Peter Thiel, the co-founder of PayPal and a key investor in Facebook was, discovered to be on a ballot in California as a delegate for Donald Trump.
It came from Trump’s offices as an officially approved candidate, so we can safely say this isn’t just a malicious rumor.
But while it may come as a surprise that the so-called king-maker of Silicon Valley has gone red for Republican and not blue for Democrat, there have been many, many signs that suggest he has always been Republican. Some obvious, and others not so much.
For anyone believing that Silicon Valley represents a new, utopian vision on society, one free from partisan politics is sadly, and worryingly mistaken.
Thiel ❤️’s the Republican Party
Thiel has supported the Republican party for a long time. He was one of the biggest donors of Ron Paul’s unsuccessful presidential bid in 2012, donating $2.6 million. That same election cycle he backed Ted Cruz as well.
When asked by the Daily Caller why he funded Ted Cruz’s 2012 senate campaign, he replied:
I think he’s very smart. I think one of the challenges we have in the Republican party is that our representatives or senators are somewhat lower IQ than the people on the other side. So I think there’s something to be said for having very smart people in there.
That’s the same Ted Cruz that when typed into Google, the predictive text results are, shall we say, revealing about the public’s opinion of him.
There’s also a cottage industry around trying to prove Cruz is the Zodiac killer. But that’s another story for another time. Back to Thiel. So we know he’s a Republican through and through. But his personal political views are also very closely aligned with Trump’s.
The billionaire tech investor has been a staunch opponent of immigration. Back in 2008, Gawker found that Thiel had donated $1 million to NumbersUSA, an anti-immigration group that has consistently been labelled racist and a firm fan of active population control.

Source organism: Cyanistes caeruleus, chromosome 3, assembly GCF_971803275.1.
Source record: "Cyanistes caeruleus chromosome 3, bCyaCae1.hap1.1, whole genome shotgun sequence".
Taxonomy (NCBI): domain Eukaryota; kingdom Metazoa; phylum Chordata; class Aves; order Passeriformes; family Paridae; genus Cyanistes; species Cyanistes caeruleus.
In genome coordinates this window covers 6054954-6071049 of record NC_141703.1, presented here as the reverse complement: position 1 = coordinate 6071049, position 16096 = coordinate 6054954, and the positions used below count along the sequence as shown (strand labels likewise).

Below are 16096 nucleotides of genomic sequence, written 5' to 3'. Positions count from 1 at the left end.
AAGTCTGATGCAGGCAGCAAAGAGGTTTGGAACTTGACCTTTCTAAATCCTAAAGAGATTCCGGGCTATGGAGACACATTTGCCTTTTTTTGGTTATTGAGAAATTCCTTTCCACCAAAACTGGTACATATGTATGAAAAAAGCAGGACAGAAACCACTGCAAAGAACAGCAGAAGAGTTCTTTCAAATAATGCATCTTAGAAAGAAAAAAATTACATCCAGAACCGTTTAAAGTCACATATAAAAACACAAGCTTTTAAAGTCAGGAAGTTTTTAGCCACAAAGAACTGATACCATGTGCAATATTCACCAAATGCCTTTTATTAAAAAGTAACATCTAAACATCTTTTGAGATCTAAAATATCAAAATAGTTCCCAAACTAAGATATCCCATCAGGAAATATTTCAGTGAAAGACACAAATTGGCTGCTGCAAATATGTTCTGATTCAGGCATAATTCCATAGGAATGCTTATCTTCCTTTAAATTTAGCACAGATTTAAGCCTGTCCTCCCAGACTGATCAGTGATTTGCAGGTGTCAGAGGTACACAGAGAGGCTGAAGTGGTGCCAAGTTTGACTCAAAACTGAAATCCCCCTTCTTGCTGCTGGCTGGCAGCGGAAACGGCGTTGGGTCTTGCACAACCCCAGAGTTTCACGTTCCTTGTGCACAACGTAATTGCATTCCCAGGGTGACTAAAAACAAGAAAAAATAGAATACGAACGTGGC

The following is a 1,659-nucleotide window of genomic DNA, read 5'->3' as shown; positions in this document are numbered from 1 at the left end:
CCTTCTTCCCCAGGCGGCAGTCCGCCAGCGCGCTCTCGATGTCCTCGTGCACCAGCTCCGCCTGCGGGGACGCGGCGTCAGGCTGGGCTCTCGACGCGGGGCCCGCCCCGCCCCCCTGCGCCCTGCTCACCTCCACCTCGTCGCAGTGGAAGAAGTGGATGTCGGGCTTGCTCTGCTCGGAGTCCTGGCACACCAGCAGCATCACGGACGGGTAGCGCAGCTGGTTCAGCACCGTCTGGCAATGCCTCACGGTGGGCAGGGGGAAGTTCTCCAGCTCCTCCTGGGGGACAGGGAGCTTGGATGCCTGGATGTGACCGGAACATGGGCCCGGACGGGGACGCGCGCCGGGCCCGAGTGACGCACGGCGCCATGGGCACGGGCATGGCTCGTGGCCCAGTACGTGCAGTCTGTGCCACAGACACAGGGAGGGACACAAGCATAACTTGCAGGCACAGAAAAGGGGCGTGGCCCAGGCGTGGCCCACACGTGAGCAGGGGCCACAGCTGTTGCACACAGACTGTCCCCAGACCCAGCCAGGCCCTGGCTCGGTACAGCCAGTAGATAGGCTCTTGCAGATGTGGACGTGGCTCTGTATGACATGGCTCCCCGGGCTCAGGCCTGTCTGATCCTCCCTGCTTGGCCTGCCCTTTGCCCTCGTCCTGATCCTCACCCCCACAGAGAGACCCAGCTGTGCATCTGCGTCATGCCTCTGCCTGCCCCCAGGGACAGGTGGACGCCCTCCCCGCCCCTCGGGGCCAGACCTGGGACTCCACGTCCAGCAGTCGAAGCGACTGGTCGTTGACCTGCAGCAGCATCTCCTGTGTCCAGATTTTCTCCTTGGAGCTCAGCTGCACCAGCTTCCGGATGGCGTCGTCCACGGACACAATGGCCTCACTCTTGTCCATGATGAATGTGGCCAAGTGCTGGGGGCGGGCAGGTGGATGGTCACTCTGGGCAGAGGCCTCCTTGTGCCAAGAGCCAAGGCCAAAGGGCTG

That same organization has an entire page dedicated to Trump’s views on the subject.
Beneath the donations and immigration views, Thiel also embodies a number of the core values at the heart of the Republican Party.
Thiel is everything the Republican party wants to be
He’s an isolationist
In 2009, Thiel wrote an essay in which he outlined his vision of a number of man-made islands built away from government intervention. The purpose, he said, was to, “escape from politics in all its forms.”
He then invested in the SeaSteading Institute which wanted to turn Thiel’s dream into a reality. The reason? He felt the government wasn’t doing enough to keep Silicon Valley stocked with foreign talent.
He’s anti government
Thiel has never hidden his distain of government. In his often referenced 2009 essay, “The Education of a Libertarian,” he said, “We are in a deadly race between politics and technology. . . . The fate of our world may depend on the effort of a single person who builds or propagates the machinery of freedom that makes the world safe for capitalism.”
According to OpenSecrets, Thiel made over $5 million in political donations since 2004, and nearly all to groups that advocate for a smaller government.
“I don’t think we can solve any of our problems without technological progress,” said Thiel in his book, Zero to One.